Porträt Prof. Dr. Kraus, Dominik; FWKH

Prof. Dr. Dominik Kraus

Group Lea­der / Professor at Uni­versity of Rostock
High Energy Density
Phone: +49 381 498 6930

Experiments at Large-Scale Facilities

MEC_Experiment_LL58 ©Copyright: Dr. Kraus, Dominik

We perform experiments exploring high energy density matter with laser systems in Dresden and at various other facilities around the globe. Currently, we are focussing on planning and performing first experiments with the HIBEF infrastructure at the High Energy Density instrument of European XFEL, Germany's largest resarch instrument. Moreover, we use other X-ray Free Electron Laser facilities for these studies, e.g. the Linac Coherent Light Source of SLAC National Accelerator Laboratory in California or the SACLA facility at the Spring-8 science campus in Japan. Furthermore, we perform experiments at large optical high-energy laser facilities including the National Ignition Facility of Lawrence Livermore National Laboratory and the PHELIX laser system of GSI Helmholzzentrum für Schwerionenforschung. We also support the commissioning and further development of the High-Power Laser Facility at the Eurpean Synchrotron Radiation Facility (ESRF) in Grenoble.

Non-Equilibrium Warm Dense Matter


We perform first principle quantum simulations for equilibrium warm dense matter to obtain quantities like the equation of state, opacity, conductivity, dielectric functions, (dynamic) structure of electrons and ions, ionization potential depression, and temperature relaxation times. We use real time Green's functions for the description of non-equilibrium warm dense matter states, in particular their time dependent structure and relaxation processes. Using these results, we build effective models that allow a simulation of x-ray spectra of warm dense matter as obtained in experiments allowing excellent and accurate comparison with measured quantities.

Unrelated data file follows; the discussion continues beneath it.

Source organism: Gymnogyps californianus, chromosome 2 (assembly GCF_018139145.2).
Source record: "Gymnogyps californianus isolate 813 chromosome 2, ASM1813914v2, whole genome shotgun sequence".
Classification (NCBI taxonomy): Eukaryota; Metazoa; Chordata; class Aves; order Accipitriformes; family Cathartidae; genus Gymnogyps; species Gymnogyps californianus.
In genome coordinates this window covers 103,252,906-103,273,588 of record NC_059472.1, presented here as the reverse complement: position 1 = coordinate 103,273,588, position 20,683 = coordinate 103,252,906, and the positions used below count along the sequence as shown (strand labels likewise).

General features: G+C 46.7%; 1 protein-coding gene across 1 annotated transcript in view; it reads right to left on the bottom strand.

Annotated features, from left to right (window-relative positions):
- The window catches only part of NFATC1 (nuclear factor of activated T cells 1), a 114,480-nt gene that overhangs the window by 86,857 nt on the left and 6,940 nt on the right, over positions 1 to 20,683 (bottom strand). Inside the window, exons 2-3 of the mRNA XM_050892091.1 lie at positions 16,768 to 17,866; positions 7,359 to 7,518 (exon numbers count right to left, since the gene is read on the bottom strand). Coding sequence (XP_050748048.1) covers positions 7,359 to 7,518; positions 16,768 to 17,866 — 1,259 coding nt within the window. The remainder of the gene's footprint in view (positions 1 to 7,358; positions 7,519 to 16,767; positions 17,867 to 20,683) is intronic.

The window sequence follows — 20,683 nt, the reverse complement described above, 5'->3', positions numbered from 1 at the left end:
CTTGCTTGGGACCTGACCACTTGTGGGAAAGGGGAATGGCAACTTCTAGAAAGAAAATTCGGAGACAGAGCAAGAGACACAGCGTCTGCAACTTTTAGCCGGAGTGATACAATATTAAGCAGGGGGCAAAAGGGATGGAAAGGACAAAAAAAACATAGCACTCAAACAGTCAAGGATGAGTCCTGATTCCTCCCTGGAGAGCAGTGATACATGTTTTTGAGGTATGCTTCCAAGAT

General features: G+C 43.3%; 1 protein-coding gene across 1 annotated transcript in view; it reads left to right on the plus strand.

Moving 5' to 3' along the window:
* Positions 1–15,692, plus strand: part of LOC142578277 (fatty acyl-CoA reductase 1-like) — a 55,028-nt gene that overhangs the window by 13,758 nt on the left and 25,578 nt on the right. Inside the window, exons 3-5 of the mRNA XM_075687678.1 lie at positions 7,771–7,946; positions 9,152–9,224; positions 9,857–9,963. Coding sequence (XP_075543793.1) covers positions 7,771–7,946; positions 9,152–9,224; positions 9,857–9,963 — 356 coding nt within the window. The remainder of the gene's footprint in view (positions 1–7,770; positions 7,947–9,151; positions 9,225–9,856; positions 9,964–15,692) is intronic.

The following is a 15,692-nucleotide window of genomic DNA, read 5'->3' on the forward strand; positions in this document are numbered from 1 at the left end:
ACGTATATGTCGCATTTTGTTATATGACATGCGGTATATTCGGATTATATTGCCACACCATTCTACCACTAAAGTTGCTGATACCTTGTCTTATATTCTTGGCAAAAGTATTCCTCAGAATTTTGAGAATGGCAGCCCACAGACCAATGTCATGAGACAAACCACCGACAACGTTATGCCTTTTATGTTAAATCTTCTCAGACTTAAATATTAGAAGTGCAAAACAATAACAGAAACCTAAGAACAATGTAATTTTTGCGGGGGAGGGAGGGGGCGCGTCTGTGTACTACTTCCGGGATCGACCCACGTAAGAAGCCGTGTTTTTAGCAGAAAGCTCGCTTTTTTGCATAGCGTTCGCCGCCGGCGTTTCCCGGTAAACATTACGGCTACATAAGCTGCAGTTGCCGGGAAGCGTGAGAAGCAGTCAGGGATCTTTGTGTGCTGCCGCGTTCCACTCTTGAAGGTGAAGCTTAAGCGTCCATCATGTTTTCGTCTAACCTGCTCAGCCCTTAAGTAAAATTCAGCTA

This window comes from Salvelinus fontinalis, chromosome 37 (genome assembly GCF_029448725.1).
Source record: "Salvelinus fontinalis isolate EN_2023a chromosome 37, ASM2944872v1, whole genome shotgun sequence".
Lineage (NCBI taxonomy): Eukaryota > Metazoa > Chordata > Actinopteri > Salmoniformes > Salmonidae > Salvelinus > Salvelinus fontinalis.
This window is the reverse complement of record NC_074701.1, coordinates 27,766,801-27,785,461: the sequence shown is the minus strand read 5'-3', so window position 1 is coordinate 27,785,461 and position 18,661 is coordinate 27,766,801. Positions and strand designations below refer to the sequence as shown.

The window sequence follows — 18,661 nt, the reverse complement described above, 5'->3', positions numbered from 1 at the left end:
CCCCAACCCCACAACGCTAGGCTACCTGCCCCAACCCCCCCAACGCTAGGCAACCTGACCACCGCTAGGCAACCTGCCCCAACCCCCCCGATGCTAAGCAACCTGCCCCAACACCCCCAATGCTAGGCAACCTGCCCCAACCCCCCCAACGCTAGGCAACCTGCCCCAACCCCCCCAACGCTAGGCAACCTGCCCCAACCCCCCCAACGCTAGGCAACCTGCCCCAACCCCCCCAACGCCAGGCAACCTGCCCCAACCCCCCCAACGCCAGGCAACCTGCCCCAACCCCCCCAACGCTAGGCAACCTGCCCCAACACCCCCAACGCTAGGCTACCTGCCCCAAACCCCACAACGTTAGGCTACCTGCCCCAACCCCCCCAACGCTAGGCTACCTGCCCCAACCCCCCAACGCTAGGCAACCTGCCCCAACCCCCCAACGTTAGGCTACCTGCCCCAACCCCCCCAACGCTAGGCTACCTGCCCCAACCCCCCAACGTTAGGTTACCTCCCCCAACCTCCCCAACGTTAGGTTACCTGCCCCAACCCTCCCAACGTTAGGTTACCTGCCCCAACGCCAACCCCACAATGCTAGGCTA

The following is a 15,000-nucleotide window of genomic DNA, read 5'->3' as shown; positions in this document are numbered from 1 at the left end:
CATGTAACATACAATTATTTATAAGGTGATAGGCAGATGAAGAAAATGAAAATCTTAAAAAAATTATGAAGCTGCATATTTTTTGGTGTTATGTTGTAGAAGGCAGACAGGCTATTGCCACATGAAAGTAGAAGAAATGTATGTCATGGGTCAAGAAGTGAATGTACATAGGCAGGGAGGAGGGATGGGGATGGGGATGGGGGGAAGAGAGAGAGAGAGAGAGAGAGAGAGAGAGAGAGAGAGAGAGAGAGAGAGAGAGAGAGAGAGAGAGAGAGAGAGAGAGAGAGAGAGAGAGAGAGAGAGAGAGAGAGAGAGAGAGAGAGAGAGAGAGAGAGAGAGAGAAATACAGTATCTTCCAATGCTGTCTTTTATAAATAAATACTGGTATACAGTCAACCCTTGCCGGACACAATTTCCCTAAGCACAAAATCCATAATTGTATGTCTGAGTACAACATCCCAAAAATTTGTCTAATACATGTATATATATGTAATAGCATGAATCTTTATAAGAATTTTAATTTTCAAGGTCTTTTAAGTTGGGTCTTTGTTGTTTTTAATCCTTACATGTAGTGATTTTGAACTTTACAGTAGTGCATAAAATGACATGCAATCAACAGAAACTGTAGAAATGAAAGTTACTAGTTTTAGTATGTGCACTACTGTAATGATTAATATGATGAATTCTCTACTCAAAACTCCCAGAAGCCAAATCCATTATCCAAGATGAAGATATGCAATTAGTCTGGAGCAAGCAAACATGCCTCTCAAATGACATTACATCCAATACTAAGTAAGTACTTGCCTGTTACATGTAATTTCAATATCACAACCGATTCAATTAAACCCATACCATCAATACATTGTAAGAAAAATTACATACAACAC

Particle-in-Cell Simulations

Heating and Ionization

During short pulse high power laser solid matter interactions, a significant fraction of laser pulse energy is absorbed to generate an intense beam of fast electrons with relativistic kinetic energies near the critical density surface. The transport of the intense fast beam into the solid target is of fundamental importance to many complex dynamics such as plasma oscillation, heating, ionization, instability, electric field and magnetic field generation, photon emission etc. We focus on numerically investigating the ultrafast plasma dynamics for ion heating in buried layer targets, bulk electron heating, collisional ionization, transport instability and quasi-static magnetic generation from PIC simulations. In order to connect the complex plasma dynamics seen in PIC simulations with experiments, we further study the role of in situ synthetic diagnostics that mimic experimental environments. As one key example we propose to use X-Ray Free Electron Lasers for probing the density modulations and ionization dynamics in the bulk target by small angle X-ray scattering which allows for femtosecond and nanometer resolution of transient plasma processes. We also investigate the feasibility to probe self-generated MegaGauss magnetic fields associated with the transport instability of the laser accelerated hot electrons using Faraday rotation. This diagnostic technique can also be used to detect the vacuum birefringence and thus is highly attractive for both high energy density community and quantum electrodynamics community. With these techniques, probing fundamental plasma properties will allow for direct comparison to simulations, challenging state of the art theoretical modeling of collisions, ionizations.

Detector Development

Laser-matter interactions generate a very large amount of high-energetic particles. In a typical highintensity short-pulse experiment, about 1010 bremsstrahlung photons with energy up to tens of MeV are generated in a single shot. The spectrum of these photons is directly related to the electron temperature in the plasma. We are developing an active, single-shot, high-repetition rate calorimeter to measure this spectrum. Additionally, the high number of photons presents a challenge for the detectors used to diagnose the interaction. Our group is developing new techniques based on silicon photomultipliers with a fast power switching that allows the detector to be switched on immediately after the main MeV-photon pulse has passed avoid saturation. This will open the field to current standard nuclear experiment techniques.